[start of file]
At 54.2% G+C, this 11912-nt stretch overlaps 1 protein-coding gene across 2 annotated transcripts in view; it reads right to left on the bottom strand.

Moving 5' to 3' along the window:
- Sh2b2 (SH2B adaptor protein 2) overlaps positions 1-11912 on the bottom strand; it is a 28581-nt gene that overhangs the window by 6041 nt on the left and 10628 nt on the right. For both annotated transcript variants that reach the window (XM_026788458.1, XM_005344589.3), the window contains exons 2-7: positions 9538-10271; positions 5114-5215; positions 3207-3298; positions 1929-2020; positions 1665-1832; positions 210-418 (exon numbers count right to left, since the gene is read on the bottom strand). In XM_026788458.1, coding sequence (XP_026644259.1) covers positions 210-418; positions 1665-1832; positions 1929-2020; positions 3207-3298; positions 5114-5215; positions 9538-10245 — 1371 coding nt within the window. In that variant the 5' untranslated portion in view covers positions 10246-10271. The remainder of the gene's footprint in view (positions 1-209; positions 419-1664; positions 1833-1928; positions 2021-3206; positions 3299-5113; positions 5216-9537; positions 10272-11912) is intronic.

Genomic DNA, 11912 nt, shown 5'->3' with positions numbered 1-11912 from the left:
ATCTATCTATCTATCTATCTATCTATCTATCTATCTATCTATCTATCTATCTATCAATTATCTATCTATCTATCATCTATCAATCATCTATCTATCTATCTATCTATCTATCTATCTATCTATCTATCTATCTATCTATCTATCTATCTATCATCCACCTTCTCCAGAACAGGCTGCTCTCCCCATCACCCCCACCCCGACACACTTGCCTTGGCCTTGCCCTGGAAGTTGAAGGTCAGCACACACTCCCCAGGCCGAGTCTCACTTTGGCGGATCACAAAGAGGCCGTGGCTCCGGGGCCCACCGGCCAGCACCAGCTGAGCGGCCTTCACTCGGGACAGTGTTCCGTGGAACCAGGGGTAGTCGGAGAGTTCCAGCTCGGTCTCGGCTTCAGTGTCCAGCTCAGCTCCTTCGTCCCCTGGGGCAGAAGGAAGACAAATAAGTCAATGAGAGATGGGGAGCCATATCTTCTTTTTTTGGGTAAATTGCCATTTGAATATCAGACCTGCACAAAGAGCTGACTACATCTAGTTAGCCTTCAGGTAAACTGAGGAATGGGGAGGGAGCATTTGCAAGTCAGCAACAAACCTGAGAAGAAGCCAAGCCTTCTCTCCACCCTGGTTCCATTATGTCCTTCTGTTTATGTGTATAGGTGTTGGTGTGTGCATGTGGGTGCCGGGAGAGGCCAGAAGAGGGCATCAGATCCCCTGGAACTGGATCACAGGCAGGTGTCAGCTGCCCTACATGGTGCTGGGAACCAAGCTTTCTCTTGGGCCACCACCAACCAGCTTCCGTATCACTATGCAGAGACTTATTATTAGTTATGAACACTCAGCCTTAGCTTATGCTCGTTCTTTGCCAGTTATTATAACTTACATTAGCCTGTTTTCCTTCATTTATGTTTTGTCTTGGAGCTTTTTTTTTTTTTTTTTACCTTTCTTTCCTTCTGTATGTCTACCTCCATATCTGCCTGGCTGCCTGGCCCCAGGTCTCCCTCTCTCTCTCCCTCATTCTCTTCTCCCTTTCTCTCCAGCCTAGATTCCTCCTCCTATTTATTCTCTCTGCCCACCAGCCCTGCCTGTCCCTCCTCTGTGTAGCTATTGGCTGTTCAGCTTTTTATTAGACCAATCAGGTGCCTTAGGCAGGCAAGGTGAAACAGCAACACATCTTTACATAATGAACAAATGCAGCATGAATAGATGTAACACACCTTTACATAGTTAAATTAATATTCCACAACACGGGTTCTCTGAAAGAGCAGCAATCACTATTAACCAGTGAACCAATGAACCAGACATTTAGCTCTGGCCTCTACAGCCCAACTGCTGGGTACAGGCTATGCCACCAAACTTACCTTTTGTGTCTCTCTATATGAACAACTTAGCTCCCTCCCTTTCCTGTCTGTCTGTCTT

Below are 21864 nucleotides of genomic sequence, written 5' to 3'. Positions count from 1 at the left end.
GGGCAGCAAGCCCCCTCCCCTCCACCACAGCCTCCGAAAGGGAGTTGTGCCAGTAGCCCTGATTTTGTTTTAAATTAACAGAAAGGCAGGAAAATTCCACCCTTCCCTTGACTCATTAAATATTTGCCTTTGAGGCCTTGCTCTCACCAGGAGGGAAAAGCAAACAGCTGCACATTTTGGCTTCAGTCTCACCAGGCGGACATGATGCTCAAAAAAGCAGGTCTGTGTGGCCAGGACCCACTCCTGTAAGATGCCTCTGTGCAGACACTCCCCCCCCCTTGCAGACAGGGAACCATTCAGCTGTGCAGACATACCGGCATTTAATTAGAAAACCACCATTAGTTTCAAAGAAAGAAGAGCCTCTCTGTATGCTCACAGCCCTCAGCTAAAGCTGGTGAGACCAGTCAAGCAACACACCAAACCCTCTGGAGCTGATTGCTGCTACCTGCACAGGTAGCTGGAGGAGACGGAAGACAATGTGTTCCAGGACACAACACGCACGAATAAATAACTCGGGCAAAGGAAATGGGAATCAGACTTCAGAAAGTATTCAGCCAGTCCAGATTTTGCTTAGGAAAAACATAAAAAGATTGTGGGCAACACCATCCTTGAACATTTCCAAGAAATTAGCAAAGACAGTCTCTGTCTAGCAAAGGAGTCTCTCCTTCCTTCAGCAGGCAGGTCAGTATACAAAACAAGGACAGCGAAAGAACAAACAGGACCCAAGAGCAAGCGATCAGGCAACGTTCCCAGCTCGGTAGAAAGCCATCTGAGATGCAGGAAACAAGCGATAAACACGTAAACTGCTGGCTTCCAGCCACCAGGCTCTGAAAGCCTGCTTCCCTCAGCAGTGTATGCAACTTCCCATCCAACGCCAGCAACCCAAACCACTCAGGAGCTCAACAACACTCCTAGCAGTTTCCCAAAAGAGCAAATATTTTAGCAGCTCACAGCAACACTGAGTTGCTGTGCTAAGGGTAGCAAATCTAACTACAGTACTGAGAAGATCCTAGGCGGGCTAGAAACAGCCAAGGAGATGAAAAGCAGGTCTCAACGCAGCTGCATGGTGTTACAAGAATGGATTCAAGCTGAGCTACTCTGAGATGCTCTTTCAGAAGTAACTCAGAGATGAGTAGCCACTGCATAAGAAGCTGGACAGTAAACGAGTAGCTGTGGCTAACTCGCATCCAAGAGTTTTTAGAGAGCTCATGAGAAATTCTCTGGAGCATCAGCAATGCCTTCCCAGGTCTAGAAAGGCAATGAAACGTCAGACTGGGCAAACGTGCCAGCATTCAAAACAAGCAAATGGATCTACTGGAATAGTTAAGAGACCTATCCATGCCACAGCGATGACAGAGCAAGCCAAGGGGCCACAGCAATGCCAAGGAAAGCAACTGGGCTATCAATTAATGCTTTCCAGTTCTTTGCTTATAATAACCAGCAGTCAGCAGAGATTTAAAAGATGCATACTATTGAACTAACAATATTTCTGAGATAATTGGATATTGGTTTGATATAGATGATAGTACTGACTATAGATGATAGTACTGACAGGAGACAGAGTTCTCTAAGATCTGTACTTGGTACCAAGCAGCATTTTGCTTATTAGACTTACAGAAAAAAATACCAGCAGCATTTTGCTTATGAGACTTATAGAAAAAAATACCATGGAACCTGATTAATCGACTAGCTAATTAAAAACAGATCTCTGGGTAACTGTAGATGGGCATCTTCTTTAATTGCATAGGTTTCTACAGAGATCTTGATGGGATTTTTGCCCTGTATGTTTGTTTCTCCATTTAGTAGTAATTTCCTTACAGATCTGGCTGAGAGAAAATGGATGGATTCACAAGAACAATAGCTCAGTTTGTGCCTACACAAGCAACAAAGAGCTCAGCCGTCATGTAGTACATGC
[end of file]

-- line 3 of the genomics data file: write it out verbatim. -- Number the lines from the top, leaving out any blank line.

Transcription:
- Sh2b2 (SH2B adaptor protein 2) overlaps positions 1-11912 on the bottom strand; it is a 28581-nt gene that overhangs the window by 6041 nt on the left and 10628 nt on the right. For both annotated transcript variants that reach the window (XM_026788458.1, XM_005344589.3), the window contains exons 2-7: positions 9538-10271; positions 5114-5215; positions 3207-3298; positions 1929-2020; positions 1665-1832; positions 210-418 (exon numbers count right to left, since the gene is read on the bottom strand). In XM_026788458.1, coding sequence (XP_026644259.1) covers positions 210-418; positions 1665-1832; positions 1929-2020; positions 3207-3298; positions 5114-5215; positions 9538-10245 — 1371 coding nt within the window. In that variant the 5' untranslated portion in view covers positions 10246-10271. The remainder of the gene's footprint in view (positions 1-209; positions 419-1664; positions 1833-1928; positions 2021-3206; positions 3299-5113; positions 5216-9537; positions 10272-11912) is intronic.